My International Grocery Cart
May 29, 2014
It seems like every time I visit somewhere new I come home with at least a few more ingredients or foods that I enjoyed but can’t get at home. On my recent trip to Puerto Rico it was plantains. They were everywhere in San Juan: tostones, mofongo, or as a simple sweet side dish. Occasionally I will find a few in the grocery store at home but it’s rare. After visiting Korea I went looking for kimchi and pickled radish. From Costa Rica, Salsa Lizano. For many people food is a big part of why they travel, what they do when they travel and what they reminisce about once they come home. I asked some of my fellow bloggers what ingredients they discovered on their travels that they wish they had easy access to at home.
I'd love to add two Australia favorites Chandon Sparkling Shiraz (often called Christmas in a bottle) and Tim Tam chocolate biscuits/cookies. Both are only available in Australia. As for why add them? Who doesn't love wine and chocolate?
I used to live in Germany, and I can't understand why no Australian has figured out they should import "Mohrenkopf" treats! They are a kind of wafer cookies with a very soft, squishy meringue/marshmallow mix on top and covered in chocolate, and although I have come across imitations in various places around the world, nothing beats the real German version. My husband's family taught me to freeze them and eat them which is even one step better. I crave them regularly.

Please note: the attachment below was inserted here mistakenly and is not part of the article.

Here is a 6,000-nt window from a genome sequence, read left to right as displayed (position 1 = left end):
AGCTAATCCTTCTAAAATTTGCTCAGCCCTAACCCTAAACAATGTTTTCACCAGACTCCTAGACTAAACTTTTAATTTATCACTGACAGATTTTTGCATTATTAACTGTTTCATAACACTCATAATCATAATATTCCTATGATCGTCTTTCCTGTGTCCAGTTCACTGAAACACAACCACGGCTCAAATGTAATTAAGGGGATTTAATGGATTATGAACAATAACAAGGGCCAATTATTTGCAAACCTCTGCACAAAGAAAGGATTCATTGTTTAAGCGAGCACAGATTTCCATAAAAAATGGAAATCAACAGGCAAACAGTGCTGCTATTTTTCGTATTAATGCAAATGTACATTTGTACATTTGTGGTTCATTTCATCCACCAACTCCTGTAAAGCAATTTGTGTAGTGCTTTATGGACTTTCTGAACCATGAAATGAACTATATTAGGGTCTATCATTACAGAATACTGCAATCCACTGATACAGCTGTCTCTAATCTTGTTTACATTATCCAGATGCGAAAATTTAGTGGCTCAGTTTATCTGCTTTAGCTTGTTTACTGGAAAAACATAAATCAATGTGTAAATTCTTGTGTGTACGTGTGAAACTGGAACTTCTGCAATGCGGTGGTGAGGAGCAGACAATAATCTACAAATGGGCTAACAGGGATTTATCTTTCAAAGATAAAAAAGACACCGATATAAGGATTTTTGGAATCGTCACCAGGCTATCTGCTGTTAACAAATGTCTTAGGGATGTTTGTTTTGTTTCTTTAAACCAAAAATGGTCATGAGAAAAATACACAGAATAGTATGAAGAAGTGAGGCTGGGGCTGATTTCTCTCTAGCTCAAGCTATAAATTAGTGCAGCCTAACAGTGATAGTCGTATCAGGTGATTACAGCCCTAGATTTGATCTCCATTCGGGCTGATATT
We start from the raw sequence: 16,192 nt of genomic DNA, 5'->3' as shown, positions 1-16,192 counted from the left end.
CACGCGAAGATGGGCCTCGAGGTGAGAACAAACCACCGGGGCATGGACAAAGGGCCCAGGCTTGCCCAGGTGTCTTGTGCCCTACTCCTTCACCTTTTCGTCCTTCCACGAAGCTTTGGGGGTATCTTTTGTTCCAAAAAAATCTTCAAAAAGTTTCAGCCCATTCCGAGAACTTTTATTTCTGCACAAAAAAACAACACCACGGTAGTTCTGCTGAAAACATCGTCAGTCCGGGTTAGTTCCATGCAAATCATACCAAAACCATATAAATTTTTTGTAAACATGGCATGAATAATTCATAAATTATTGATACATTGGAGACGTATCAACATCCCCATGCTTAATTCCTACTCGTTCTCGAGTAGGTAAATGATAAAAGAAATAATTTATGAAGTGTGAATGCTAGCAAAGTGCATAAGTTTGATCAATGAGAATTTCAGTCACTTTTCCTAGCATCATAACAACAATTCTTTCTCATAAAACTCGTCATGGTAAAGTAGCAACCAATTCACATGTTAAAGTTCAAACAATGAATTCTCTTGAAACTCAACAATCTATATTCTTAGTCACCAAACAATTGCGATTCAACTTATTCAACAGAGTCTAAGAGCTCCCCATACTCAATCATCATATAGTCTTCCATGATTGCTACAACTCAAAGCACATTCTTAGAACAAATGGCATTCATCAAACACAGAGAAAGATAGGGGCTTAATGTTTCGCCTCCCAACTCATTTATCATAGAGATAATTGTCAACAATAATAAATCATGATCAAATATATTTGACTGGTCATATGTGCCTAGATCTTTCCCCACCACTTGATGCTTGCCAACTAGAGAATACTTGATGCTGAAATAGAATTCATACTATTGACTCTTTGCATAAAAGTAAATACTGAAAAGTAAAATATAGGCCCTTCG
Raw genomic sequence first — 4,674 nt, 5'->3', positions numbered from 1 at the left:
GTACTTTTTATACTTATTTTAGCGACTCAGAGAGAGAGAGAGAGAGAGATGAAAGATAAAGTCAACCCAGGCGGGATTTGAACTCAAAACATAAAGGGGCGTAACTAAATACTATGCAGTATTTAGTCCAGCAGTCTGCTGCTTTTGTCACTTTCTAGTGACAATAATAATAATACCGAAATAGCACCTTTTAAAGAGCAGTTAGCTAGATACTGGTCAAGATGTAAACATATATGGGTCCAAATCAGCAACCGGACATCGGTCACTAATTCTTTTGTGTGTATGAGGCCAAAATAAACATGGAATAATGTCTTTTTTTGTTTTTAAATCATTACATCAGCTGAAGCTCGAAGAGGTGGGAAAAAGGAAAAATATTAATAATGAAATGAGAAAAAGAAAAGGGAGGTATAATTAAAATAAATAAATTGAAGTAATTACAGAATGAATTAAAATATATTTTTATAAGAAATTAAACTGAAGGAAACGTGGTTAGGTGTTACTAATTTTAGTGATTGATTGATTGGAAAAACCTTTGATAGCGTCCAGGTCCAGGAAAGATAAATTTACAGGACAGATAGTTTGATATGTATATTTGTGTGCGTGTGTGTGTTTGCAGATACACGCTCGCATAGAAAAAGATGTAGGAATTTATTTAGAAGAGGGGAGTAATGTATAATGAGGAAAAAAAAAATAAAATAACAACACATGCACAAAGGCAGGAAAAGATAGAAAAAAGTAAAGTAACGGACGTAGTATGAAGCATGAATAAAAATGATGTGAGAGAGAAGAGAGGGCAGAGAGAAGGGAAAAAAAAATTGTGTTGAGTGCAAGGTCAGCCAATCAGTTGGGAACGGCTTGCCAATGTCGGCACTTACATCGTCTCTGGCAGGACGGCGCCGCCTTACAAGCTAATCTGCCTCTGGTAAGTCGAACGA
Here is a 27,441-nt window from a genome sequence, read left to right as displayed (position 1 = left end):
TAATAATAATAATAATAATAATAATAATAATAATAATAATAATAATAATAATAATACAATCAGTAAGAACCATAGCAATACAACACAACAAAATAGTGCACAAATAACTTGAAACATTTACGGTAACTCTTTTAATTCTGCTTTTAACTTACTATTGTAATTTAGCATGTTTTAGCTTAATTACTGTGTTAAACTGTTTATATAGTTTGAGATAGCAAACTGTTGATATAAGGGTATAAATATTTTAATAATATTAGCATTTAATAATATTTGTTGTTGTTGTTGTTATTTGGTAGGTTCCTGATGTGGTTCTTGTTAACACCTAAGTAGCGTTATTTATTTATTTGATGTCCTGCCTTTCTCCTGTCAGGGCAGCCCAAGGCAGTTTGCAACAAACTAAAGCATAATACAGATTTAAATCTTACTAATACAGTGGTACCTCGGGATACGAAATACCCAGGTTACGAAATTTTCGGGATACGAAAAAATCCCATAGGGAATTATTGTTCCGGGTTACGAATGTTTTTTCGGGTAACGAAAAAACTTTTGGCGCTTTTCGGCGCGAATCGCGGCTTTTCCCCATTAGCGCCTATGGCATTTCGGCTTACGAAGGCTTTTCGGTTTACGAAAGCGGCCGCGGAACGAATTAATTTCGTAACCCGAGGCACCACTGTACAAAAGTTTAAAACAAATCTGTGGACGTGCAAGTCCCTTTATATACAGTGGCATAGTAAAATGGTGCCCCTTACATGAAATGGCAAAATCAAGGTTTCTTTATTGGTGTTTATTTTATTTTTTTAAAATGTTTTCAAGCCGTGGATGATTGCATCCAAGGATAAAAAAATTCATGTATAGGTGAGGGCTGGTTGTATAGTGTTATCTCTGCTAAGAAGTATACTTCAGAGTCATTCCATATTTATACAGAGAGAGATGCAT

Having lived in a few countries I've got several things on my wish list (although these days things are easier with either cheap shipping or stores opening up across the globe). These are the things I always try and buy when visiting the relevant countries:
- Balsamic Vinegar from Modena (not the horrid supermarket ones but the proper ones)
- Haig's chocolate from Sydney
- Darrel Lea licorice from Australia
- Stilton cheese from England
- There's more but I'd be pushing the boundaries of practicality ;)
Mangoes - I love my mangoes and I prepare them as smoothies or use it as an ingredient for cooking. I can't find good mangoes here in Germany or Europe in general. I wish I could have those mangoes from the Philippines: yellow, sweet and velvety.
Anyone who has been to Italy knows how incredible the food is and also how difficult it is to replicate those dishes at home. But one ingredient I miss more than most is Bomba Calabrese. It's a blend of eggplant, mushroom, hot chilli and olive oil and is delicious spread on bruschetta or mixed through pasta. I've seen it once or twice in my home town in Australia but it's usually hard to come by.
I love Colman's Classic Mint Sauce available in the US and Ireland. I'm not a fan of mint sauce with lamb. but this tart, dark green ambrosia, made with British mint, is different from sickeningly sweet mint jelly usually encountered. I buy a jar for use when we're in Ireland and bring an unopened jar home with me well-wrapped in layers of clothing.
Rambutan & Mangosteen - I love the taste of them so much that I don't even mind to peel them (something I'm often too lazy for). Okay, Rambutan I can get occasionally in Australia, but never as good and juicy as in SE Asia.
How about you? What are the foods that you long for once you get home from a trip? Do you stuff your suitcase full of spices, sauces and sweets?